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Cash flow is simply the money that flows into and out of a business. It is critical to have positive cash flow to pay for day-to-day operating expenses, pay employees, purchase inventory, and pay taxes.  

Why it is Critical to Forecast Cash Flow 

Running out of cash is something that no business wants to experience, yet it is one of the major reasons for business failures. Ensuring that a business will have the cash that it needs is the essence of the mission to forecast cash flow. A thorough and well-prepared cash flow forecast will provide clarity on where the business has been financially, where it is going, and provide insights on how to get there. It provides information that can build confidence among a business’s financial institutions, investors, owners, vendors, and employees. It provides the insights that enable a business to grow. And it helps provide the controls that can keep a business on track. 

What Can it Mean to Forecast Cash Flow? 

The outcomes of a good cash flow forecast include being able to wisely conserve and manage excess cash, plan for potential cash gaps to better avoid or deal with them, keep track of overdue payments, and track spending to ensure it is on target. To invest time and effort to forecast cash flow is to invest in good governance which is vital to a long and successful life for a business. 

How to Forecast Cashflow 

First, “cash” goes beyond currency. It includes assets that can be readily turned into physical cash, including bank account funds, marketable securities, and government bonds.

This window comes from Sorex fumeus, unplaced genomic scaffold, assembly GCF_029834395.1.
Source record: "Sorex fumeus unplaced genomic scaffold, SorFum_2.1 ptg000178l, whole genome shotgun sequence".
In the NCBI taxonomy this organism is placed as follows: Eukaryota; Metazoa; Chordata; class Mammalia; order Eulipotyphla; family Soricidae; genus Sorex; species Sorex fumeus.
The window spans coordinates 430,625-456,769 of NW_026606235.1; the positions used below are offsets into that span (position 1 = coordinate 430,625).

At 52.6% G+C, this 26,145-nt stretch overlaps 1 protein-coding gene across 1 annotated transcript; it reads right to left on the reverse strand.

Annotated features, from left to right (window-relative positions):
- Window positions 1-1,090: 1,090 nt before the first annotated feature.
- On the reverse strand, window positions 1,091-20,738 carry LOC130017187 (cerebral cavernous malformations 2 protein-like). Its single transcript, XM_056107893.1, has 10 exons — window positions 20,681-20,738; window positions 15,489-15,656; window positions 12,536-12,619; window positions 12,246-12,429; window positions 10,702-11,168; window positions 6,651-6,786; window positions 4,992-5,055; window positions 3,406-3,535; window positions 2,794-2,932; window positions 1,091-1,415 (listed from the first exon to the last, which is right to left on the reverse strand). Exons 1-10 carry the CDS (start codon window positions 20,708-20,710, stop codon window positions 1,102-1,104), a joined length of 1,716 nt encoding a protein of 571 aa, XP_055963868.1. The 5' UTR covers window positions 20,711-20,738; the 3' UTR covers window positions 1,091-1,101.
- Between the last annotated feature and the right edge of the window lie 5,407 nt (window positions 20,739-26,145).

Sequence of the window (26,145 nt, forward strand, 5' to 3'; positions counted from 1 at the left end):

To forecast cash flow means to predict a business’s money needs in advance of its needs. It includes these steps: 

First, determine how far out you can plan. That is, how far you feel you can predict cash flow accurately. Know that you can (and should) change your forecast along the way as changes take place and as you receive added information. 

Second, list and forecast all the cash and cash equivalents that have and will come into your business. That will include cash sales from operations, incoming royalties or license fees, grant income, tax refunds, interest income, and investments from owners or shareholders. Also, include any new loans and any sales of assets. 

Third, list and forecast all the cash that has and will flow out of your business. That will include salaries, rent, the cost of raw materials, payments on assets that have been purchased, payments on bank loans including fees, marketing, and advertising expenditures, and taxes paid. 

Fourth, keep running totals of cash coming in and out to understand your cash flow picture. Develop a projection using trends to know where gaps and challenges may exist. 

Fifth, look ahead to see if there will be new sources of cash and if there will be new expenses or draws on cash that needs to be considered.

Keys to Forecast Cashflow Accurately 

It is important to have solid processes in place to achieve accurate cash flow forecasting. Those include: 

  • Making sure not to confuse cash flow with revenue. 
  • Establishing clear communication protocols within a business. 
  • Accurately identifying and recording all cash inflows and outflows. 
  • Using your forecasting process to examine alternative scenarios. 
  • Monitoring and adjusting the forecasting results. 

Get Expert Accounting and Financial Assistance  

Contact Doerhoff & Associates, CPA, based in Jefferson City, MO for professional accounting and financial assistance that you can count on. Doerhoff & Associates has one goal in mind, to provide comprehensive business accounting services designed specifically for your success.